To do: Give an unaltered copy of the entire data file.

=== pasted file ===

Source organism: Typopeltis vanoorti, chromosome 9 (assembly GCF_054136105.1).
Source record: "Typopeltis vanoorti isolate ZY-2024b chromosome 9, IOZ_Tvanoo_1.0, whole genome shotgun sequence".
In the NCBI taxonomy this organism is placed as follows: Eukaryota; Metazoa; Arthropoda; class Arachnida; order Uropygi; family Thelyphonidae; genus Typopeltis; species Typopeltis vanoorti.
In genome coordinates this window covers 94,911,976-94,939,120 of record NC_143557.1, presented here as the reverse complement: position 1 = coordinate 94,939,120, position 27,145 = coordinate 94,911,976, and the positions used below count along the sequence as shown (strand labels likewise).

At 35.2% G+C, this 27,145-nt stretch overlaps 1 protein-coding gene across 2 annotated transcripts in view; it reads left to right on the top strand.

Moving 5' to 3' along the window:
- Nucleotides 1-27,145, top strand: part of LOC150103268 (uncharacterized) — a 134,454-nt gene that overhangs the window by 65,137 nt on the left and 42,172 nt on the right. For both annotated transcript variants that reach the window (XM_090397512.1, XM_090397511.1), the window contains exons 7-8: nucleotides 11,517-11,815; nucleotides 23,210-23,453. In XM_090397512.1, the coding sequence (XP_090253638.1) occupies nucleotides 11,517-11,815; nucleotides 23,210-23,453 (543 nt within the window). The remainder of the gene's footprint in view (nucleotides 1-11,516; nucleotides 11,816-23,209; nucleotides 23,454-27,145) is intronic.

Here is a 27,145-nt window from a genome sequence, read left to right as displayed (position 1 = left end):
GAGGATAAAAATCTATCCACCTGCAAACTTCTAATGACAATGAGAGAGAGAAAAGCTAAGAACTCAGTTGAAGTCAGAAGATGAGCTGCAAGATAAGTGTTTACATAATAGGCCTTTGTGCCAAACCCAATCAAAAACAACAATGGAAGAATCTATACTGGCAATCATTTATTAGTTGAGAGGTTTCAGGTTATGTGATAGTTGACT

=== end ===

Source organism: Typopeltis vanoorti, chromosome 9 (assembly GCF_054136105.1).
Source record: "Typopeltis vanoorti isolate ZY-2024b chromosome 9, IOZ_Tvanoo_1.0, whole genome shotgun sequence".
In the NCBI taxonomy this organism is placed as follows: Eukaryota; Metazoa; Arthropoda; class Arachnida; order Uropygi; family Thelyphonidae; genus Typopeltis; species Typopeltis vanoorti.
In genome coordinates this window covers 94,911,976-94,939,120 of record NC_143557.1, presented here as the reverse complement: position 1 = coordinate 94,939,120, position 27,145 = coordinate 94,911,976, and the positions used below count along the sequence as shown (strand labels likewise).

At 35.2% G+C, this 27,145-nt stretch overlaps 1 protein-coding gene across 2 annotated transcripts in view; it reads left to right on the top strand.

Moving 5' to 3' along the window:
- Nucleotides 1-27,145, top strand: part of LOC150103268 (uncharacterized) — a 134,454-nt gene that overhangs the window by 65,137 nt on the left and 42,172 nt on the right. For both annotated transcript variants that reach the window (XM_090397512.1, XM_090397511.1), the window contains exons 7-8: nucleotides 11,517-11,815; nucleotides 23,210-23,453. In XM_090397512.1, the coding sequence (XP_090253638.1) occupies nucleotides 11,517-11,815; nucleotides 23,210-23,453 (543 nt within the window). The remainder of the gene's footprint in view (nucleotides 1-11,516; nucleotides 11,816-23,209; nucleotides 23,454-27,145) is intronic.

Here is a 27,145-nt window from a genome sequence, read left to right as displayed (position 1 = left end):
GAGGATAAAAATCTATCCACCTGCAAACTTCTAATGACAATGAGAGAGAGAAAAGCTAAGAACTCAGTTGAAGTCAGAAGATGAGCTGCAAGATAAGTGTTTACATAATAGGCCTTTGTGCCAAACCCAATCAAAAACAACAATGGAAGAATCTATACTGGCAATCATTTATTAGTTGAGAGGTTTCAGGTTATGTGATAGTTGACT